Alan Kohler: Long Covid’s devastating and glorious effect on the cost of housing

The total value of all Australian dwellings has increased by $3 trillion since March 2020.

The total value of all Australian dwellings has increased by $3 trillion since March 2020. Photo: TND/Getty

This week is the fourth anniversary of the World Health Organisation declaring Covid-19 a global pandemic. 

It’s also exactly four years since the Australian government’s first emergency stimulus package, including $750 cash to anyone on government benefits, the cancellation of Formula 1 Grand Prix in Melbourne as fans were queueing at the gate and supermarkets running out of toilet paper, giving anthropologists a new insight into humanity’s true priorities.

The sharemarket was three weeks into a stomach-in-the-mouth crash and one week away from bottoming. Anyone brave enough to have bought on the Australian market this week in 2020 has made a 100 per cent return in four years. 

And now here we are in March 2024, contending with long Covid, both economic and medical.

The medical kind can be devastating and incurable and is getting far too little attention. 

The main symptom is “brain fog”, described as mental sluggishness or lack of clarity and haziness that makes it difficult to concentrate, remember things and think clearly.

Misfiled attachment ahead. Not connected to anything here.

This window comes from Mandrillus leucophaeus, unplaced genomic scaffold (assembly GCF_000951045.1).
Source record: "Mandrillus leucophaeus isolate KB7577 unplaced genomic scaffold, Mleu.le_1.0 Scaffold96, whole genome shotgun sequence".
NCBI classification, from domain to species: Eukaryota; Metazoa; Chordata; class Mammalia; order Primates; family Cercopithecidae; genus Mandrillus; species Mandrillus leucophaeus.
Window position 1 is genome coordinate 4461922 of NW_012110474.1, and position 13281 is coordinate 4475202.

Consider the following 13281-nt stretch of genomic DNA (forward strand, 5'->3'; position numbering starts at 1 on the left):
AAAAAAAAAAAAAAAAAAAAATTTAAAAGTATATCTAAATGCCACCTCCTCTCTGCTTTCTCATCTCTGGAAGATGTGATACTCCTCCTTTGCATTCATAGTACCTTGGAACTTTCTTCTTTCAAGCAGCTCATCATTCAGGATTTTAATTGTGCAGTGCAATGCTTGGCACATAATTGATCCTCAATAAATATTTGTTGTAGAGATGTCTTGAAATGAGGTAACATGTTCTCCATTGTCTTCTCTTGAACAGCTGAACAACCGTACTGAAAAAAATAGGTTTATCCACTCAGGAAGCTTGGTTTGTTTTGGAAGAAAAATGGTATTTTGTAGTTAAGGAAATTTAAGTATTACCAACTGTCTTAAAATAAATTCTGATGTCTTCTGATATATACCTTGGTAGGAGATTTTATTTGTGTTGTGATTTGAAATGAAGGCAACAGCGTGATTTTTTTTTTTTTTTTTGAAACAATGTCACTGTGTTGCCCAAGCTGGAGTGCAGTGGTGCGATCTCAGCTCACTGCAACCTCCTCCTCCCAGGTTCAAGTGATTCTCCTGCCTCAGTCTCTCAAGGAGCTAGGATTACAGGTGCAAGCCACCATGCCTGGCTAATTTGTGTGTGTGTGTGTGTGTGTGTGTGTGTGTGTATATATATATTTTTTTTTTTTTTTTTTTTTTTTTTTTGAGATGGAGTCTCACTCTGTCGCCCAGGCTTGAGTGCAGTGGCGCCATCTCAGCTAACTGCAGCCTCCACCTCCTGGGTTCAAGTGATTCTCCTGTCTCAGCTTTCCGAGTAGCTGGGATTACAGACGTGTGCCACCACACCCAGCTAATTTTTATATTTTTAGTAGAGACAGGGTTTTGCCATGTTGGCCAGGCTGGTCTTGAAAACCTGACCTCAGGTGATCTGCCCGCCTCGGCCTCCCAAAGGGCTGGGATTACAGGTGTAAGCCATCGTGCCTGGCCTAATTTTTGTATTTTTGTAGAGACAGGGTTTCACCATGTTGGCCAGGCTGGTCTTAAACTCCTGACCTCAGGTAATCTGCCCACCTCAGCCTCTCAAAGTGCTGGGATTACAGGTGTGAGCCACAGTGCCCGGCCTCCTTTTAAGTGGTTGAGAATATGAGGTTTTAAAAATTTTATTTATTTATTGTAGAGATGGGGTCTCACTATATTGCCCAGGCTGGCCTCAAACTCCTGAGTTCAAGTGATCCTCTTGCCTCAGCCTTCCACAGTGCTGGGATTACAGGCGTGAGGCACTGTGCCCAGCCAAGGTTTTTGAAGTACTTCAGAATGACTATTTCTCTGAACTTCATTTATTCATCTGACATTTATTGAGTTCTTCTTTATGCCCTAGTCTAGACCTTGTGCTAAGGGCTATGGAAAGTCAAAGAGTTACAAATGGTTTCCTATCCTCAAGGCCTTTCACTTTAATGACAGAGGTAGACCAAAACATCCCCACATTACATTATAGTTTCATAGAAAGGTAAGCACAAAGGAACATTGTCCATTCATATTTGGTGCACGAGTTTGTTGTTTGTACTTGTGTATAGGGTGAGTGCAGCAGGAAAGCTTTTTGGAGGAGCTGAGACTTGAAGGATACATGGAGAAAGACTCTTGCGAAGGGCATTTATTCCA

In addition, there are headaches, seizure disorders, strokes, sleep problems, and tingling and paralysis of the nerves, as well as several mental health disorders. 

According to an epidemiologist who is studying long Covid, writing in The Conversation last month, there is a large body of evidence that Covid-19 leaves an indelible mark on the brain, but does it in ways that “are still being elucidated, and curative treatments are non-existent”.

Economic long Covid

Economic long Covid comes in two main forms, each of them two-sided, good and bad. First, governments everywhere are up to their nostrils in pandemic debt but the stimulus for which they borrowed still stimulates, keeping unemployment below 4 per cent while interest rates were hiked 13 times, and second, Australian house prices have increased 38 per cent thanks to two years of mortgage interest rates below 3 per cent.

The total value of all Australian dwellings has increased by $3 trillion since March 2020. That has resulted in an increase in total household debt from about $2 trillion to close to $3 trillion, and a lift in total repayments from $9 billion per month to $21 billion or $144 billion extra per year (because mortgage rates have also gone from 2.5 per cent to 6.8 per cent).

That value lift represents roughly $270,000 for each property. But because a third of the 10 million places are rented, the increase in value has entirely accrued to the 6.6 million property owners. That’s an increase in wealth of $450,000 each, on average.

In some places the lottery win has been even greater, specifically anywhere in Western Australia, South Australia and Queensland – capital city or the bush – where housing values rose by more than 50 per cent.